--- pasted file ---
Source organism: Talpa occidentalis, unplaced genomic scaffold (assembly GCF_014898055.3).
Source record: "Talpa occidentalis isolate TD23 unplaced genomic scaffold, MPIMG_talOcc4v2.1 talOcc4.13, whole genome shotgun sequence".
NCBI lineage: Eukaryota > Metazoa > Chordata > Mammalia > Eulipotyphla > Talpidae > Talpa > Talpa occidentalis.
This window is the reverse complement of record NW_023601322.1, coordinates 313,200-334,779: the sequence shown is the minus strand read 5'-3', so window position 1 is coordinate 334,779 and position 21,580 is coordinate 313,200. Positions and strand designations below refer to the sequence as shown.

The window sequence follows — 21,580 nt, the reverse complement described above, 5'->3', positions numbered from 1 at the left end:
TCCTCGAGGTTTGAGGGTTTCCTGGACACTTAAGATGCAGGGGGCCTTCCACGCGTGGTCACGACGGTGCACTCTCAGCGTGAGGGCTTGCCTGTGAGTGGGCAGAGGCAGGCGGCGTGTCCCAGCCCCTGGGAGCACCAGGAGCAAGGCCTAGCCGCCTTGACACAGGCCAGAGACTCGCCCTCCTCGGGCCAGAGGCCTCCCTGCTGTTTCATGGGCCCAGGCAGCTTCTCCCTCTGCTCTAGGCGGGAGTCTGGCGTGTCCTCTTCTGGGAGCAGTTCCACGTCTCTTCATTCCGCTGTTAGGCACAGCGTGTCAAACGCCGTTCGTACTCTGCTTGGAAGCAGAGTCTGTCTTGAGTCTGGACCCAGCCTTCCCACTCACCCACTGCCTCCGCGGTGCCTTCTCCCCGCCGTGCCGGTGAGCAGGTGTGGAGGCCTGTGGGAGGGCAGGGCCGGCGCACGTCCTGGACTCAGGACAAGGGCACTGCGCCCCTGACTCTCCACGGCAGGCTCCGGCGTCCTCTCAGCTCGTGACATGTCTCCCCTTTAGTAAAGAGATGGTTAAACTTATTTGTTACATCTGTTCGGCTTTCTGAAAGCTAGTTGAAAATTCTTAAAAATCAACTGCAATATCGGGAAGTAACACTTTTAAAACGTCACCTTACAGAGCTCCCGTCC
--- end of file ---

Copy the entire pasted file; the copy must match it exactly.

Source organism: Talpa occidentalis, unplaced genomic scaffold (assembly GCF_014898055.3).
Source record: "Talpa occidentalis isolate TD23 unplaced genomic scaffold, MPIMG_talOcc4v2.1 talOcc4.13, whole genome shotgun sequence".
NCBI lineage: Eukaryota > Metazoa > Chordata > Mammalia > Eulipotyphla > Talpidae > Talpa > Talpa occidentalis.
This window is the reverse complement of record NW_023601322.1, coordinates 313,200-334,779: the sequence shown is the minus strand read 5'-3', so window position 1 is coordinate 334,779 and position 21,580 is coordinate 313,200. Positions and strand designations below refer to the sequence as shown.

The window sequence follows — 21,580 nt, the reverse complement described above, 5'->3', positions numbered from 1 at the left end:
TCCTCGAGGTTTGAGGGTTTCCTGGACACTTAAGATGCAGGGGGCCTTCCACGCGTGGTCACGACGGTGCACTCTCAGCGTGAGGGCTTGCCTGTGAGTGGGCAGAGGCAGGCGGCGTGTCCCAGCCCCTGGGAGCACCAGGAGCAAGGCCTAGCCGCCTTGACACAGGCCAGAGACTCGCCCTCCTCGGGCCAGAGGCCTCCCTGCTGTTTCATGGGCCCAGGCAGCTTCTCCCTCTGCTCTAGGCGGGAGTCTGGCGTGTCCTCTTCTGGGAGCAGTTCCACGTCTCTTCATTCCGCTGTTAGGCACAGCGTGTCAAACGCCGTTCGTACTCTGCTTGGAAGCAGAGTCTGTCTTGAGTCTGGACCCAGCCTTCCCACTCACCCACTGCCTCCGCGGTGCCTTCTCCCCGCCGTGCCGGTGAGCAGGTGTGGAGGCCTGTGGGAGGGCAGGGCCGGCGCACGTCCTGGACTCAGGACAAGGGCACTGCGCCCCTGACTCTCCACGGCAGGCTCCGGCGTCCTCTCAGCTCGTGACATGTCTCCCCTTTAGTAAAGAGATGGTTAAACTTATTTGTTACATCTGTTCGGCTTTCTGAAAGCTAGTTGAAAATTCTTAAAAATCAACTGCAATATCGGGAAGTAACACTTTTAAAACGTCACCTTACAGAGCTCCCGTCC